If you’re battling burnout, there are plenty of resources offering plenty of tips to try. You can go on vacation, leave work early, or talk to your boss about your workload. That being said, are these tips and resources ignoring a major culprit of burnout: nonprofit culture?
On Nonprofit with Balls, Vu Le argues that by focusing on tips like taking vacation days, we aren’t paying enough attention to the beliefs that foster burnout in the first place. According to Le these beliefs are:
The Martyr Complex: We in nonprofit must suffer, for how can we be comfortable when the people we help are suffering so much? (See “Nonprofits: We must break out of the scrappiness cycle”)
The Myth of Indispensability: Our organization, nay, the world, shall collapse if we personally are not there, constantly keeping watch. (Damn you, Smokey the Bear, with your high-pressure mantra of “Only YOU can prevent forest fires.”)
The Drive for Perfection: We must constantly sharpen our skills and do things better, because the work is complex and mistakes have serious consequences.
The rest of his article focuses on overcoming the drive for perfection by acknowledging that there are things we aren’t going to be good at. Instead of beating ourselves up about making mistakes or not following up on emails, we should embrace that we aren’t perfect so we can breathe a little easier and lessen the likelihood of burnout.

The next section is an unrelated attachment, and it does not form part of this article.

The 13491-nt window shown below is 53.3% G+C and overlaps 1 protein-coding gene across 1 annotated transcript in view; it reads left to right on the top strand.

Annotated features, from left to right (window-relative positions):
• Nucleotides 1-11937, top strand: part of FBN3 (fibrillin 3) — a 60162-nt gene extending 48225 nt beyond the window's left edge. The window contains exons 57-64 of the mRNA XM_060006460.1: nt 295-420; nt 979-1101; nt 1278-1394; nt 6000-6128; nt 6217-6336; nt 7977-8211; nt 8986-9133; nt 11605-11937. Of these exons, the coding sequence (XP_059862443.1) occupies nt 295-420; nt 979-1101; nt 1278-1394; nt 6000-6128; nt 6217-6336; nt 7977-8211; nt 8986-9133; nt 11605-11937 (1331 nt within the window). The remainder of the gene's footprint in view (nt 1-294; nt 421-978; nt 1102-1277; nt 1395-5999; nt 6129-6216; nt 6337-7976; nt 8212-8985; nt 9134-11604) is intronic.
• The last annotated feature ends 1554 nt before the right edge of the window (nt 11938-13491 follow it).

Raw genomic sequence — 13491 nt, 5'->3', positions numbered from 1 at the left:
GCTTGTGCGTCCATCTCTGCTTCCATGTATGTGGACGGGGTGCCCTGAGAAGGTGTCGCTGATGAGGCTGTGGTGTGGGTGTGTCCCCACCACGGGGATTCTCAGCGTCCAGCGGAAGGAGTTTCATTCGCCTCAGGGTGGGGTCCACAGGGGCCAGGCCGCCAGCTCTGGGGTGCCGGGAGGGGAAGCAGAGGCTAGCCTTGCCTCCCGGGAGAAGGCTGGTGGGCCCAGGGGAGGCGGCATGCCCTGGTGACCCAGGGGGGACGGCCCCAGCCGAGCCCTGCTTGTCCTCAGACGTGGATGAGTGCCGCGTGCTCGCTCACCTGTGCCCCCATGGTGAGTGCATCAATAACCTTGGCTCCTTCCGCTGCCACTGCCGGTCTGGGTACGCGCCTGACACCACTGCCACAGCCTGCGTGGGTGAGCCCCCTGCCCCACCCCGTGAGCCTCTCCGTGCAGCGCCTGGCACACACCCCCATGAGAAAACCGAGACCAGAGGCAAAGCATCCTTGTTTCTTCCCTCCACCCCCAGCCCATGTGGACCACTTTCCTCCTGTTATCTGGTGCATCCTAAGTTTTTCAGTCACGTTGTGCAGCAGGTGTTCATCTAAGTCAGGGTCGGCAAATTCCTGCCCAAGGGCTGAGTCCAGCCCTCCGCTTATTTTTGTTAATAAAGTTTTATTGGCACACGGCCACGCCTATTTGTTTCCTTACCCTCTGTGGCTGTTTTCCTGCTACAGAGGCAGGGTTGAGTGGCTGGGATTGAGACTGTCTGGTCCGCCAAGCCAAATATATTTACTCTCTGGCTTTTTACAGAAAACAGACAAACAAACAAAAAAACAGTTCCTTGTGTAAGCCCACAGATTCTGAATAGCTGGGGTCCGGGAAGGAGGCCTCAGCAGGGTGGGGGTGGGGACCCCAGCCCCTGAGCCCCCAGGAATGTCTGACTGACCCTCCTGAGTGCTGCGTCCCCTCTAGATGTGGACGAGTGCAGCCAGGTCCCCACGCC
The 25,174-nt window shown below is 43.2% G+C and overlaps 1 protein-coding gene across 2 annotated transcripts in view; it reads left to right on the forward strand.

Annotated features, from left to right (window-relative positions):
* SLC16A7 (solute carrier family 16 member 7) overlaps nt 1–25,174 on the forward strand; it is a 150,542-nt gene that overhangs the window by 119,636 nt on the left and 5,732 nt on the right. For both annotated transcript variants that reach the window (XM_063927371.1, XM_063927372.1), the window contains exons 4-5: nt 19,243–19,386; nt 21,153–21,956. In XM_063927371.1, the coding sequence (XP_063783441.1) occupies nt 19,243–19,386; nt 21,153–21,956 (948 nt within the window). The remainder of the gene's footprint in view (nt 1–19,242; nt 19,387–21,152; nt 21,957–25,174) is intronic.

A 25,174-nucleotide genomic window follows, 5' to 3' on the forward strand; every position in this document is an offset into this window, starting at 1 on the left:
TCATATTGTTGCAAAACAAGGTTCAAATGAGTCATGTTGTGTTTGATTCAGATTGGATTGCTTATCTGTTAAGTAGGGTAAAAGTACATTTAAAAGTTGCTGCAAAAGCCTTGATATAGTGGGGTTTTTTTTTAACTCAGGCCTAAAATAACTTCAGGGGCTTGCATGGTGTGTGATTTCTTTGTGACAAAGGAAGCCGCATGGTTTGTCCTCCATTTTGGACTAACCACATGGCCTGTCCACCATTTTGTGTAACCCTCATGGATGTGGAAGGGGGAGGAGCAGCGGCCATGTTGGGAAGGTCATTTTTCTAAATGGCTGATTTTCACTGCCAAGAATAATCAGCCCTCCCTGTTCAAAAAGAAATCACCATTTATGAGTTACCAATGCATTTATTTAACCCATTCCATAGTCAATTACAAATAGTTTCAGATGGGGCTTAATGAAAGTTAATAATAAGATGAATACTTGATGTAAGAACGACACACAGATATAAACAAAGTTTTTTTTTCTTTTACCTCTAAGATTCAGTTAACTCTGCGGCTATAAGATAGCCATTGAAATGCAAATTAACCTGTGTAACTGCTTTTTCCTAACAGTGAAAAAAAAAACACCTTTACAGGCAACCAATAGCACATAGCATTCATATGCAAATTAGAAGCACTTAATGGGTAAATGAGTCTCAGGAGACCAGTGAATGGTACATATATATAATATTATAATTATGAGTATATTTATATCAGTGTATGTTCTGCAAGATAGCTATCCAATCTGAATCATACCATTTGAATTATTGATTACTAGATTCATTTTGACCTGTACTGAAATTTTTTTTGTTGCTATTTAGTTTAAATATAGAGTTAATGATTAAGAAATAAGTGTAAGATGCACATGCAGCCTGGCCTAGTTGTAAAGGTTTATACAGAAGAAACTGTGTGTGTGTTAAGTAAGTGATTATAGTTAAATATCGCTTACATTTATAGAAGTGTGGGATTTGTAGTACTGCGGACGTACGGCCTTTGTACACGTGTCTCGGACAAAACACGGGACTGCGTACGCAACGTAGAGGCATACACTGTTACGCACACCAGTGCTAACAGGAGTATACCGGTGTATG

I’ve seen all three of these beliefs play out in my career and they are very difficult to catch. At first, it seems as if you’re simply giving your cause and your organization your best work. After all, we’re trying to change the world—we have to be perfect, right? At the same time, what can we possibly offer our communities when we’re tired, frustrated, and overwhelmed? Getting past these beliefs is not easy, but I think it starts with acknowledging that in the long run they make it harder for us to do our work.